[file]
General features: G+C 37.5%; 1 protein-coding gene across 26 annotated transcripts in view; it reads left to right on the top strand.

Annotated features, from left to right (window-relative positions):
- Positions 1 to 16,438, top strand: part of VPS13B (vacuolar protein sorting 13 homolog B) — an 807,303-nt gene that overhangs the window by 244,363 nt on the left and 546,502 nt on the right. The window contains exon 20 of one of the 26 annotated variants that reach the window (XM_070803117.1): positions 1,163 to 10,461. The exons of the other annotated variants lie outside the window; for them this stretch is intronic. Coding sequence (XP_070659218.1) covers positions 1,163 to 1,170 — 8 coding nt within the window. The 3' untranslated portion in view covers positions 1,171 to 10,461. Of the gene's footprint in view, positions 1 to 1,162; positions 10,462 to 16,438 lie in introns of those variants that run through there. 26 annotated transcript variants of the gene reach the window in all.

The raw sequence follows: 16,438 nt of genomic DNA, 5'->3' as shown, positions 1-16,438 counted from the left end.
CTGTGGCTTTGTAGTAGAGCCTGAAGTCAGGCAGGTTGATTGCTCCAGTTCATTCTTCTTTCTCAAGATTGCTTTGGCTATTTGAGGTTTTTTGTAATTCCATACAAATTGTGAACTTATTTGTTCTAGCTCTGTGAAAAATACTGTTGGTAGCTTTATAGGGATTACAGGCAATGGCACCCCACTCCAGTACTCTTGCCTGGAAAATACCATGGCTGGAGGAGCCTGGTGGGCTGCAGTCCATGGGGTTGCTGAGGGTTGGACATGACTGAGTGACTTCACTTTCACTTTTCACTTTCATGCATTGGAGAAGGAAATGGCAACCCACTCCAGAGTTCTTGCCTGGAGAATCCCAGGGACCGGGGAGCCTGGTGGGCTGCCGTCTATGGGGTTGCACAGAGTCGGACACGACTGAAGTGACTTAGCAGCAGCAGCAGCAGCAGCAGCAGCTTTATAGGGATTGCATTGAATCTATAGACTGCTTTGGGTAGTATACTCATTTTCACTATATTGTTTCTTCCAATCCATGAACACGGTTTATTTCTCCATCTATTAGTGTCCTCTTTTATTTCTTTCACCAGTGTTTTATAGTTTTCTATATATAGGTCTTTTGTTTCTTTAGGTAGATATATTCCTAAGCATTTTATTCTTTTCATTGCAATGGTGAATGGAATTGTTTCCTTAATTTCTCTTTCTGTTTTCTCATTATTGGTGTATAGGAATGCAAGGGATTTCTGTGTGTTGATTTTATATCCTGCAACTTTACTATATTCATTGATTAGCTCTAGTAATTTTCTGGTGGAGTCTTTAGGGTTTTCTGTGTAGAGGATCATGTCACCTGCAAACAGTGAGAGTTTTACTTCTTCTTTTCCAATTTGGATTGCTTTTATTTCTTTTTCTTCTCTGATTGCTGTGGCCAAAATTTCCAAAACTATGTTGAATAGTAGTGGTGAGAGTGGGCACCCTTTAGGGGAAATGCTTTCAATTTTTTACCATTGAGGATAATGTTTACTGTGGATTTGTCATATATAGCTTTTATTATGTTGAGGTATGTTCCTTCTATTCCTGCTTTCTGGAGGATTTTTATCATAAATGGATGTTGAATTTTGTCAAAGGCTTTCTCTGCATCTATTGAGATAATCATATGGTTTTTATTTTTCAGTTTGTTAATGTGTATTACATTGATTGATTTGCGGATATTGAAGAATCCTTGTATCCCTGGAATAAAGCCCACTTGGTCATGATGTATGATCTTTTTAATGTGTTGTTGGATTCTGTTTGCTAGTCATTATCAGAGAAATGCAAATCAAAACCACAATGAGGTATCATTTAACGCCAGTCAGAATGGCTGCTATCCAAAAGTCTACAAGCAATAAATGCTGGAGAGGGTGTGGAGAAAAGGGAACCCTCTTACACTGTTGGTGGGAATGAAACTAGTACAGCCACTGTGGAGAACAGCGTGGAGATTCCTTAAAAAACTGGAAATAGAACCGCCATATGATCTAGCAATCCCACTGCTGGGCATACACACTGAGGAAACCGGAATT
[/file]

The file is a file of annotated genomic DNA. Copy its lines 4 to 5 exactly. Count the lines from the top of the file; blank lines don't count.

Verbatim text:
The raw sequence follows: 16,438 nt of genomic DNA, 5'->3' as shown, positions 1-16,438 counted from the left end.
CTGTGGCTTTGTAGTAGAGCCTGAAGTCAGGCAGGTTGATTGCTCCAGTTCATTCTTCTTTCTCAAGATTGCTTTGGCTATTTGAGGTTTTTTGTAATTCCATACAAATTGTGAACTTATTTGTTCTAGCTCTGTGAAAAATACTGTTGGTAGCTTTATAGGGATTACAGGCAATGGCACCCCACTCCAGTACTCTTGCCTGGAAAATACCATGGCTGGAGGAGCCTGGTGGGCTGCAGTCCATGGGGTTGCTGAGGGTTGGACATGACTGAGTGACTTCACTTTCACTTTTCACTTTCATGCATTGGAGAAGGAAATGGCAACCCACTCCAGAGTTCTTGCCTGGAGAATCCCAGGGACCGGGGAGCCTGGTGGGCTGCCGTCTATGGGGTTGCACAGAGTCGGACACGACTGAAGTGACTTAGCAGCAGCAGCAGCAGCAGCAGCAGCTTTATAGGGATTGCATTGAATCTATAGACTGCTTTGGGTAGTATACTCATTTTCACTATATTGTTTCTTCCAATCCATGAACACGGTTTATTTCTCCATCTATTAGTGTCCTCTTTTATTTCTTTCACCAGTGTTTTATAGTTTTCTATATATAGGTCTTTTGTTTCTTTAGGTAGATATATTCCTAAGCATTTTATTCTTTTCATTGCAATGGTGAATGGAATTGTTTCCTTAATTTCTCTTTCTGTTTTCTCATTATTGGTGTATAGGAATGCAAGGGATTTCTGTGTGTTGATTTTATATCCTGCAACTTTACTATATTCATTGATTAGCTCTAGTAATTTTCTGGTGGAGTCTTTAGGGTTTTCTGTGTAGAGGATCATGTCACCTGCAAACAGTGAGAGTTTTACTTCTTCTTTTCCAATTTGGATTGCTTTTATTTCTTTTTCTTCTCTGATTGCTGTGGCCAAAATTTCCAAAACTATGTTGAATAGTAGTGGTGAGAGTGGGCACCCTTTAGGGGAAATGCTTTCAATTTTTTACCATTGAGGATAATGTTTACTGTGGATTTGTCATATATAGCTTTTATTATGTTGAGGTATGTTCCTTCTATTCCTGCTTTCTGGAGGATTTTTATCATAAATGGATGTTGAATTTTGTCAAAGGCTTTCTCTGCATCTATTGAGATAATCATATGGTTTTTATTTTTCAGTTTGTTAATGTGTATTACATTGATTGATTTGCGGATATTGAAGAATCCTTGTATCCCTGGAATAAAGCCCACTTGGTCATGATGTATGATCTTTTTAATGTGTTGTTGGATTCTGTTTGCTAGTCATTATCAGAGAAATGCAAATCAAAACCACAATGAGGTATCATTTAACGCCAGTCAGAATGGCTGCTATCCAAAAGTCTACAAGCAATAAATGCTGGAGAGGGTGTGGAGAAAAGGGAACCCTCTTACACTGTTGGTGGGAATGAAACTAGTACAGCCACTGTGGAGAACAGCGTGGAGATTCCTTAAAAAACTGGAAATAGAACCGCCATATGATCTAGCAATCCCACTGCTGGGCATACACACTGAGGAAACCGGAATT